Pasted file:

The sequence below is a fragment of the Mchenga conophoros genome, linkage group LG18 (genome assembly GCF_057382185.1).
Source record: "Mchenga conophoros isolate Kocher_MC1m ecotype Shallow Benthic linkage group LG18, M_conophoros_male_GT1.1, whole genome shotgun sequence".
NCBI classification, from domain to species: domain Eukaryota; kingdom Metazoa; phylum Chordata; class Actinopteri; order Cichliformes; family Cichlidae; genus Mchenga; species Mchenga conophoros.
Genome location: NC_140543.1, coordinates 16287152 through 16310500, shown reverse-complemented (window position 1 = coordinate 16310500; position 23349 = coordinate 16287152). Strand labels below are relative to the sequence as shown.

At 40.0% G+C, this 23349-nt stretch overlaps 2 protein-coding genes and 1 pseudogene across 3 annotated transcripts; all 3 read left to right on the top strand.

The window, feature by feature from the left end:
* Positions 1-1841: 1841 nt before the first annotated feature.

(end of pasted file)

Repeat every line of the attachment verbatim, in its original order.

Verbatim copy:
The sequence below is a fragment of the Mchenga conophoros genome, linkage group LG18 (genome assembly GCF_057382185.1).
Source record: "Mchenga conophoros isolate Kocher_MC1m ecotype Shallow Benthic linkage group LG18, M_conophoros_male_GT1.1, whole genome shotgun sequence".
NCBI classification, from domain to species: domain Eukaryota; kingdom Metazoa; phylum Chordata; class Actinopteri; order Cichliformes; family Cichlidae; genus Mchenga; species Mchenga conophoros.
Genome location: NC_140543.1, coordinates 16287152 through 16310500, shown reverse-complemented (window position 1 = coordinate 16310500; position 23349 = coordinate 16287152). Strand labels below are relative to the sequence as shown.

At 40.0% G+C, this 23349-nt stretch overlaps 2 protein-coding genes and 1 pseudogene across 3 annotated transcripts; all 3 read left to right on the top strand.

The window, feature by feature from the left end:
* Positions 1-1841: 1841 nt before the first annotated feature.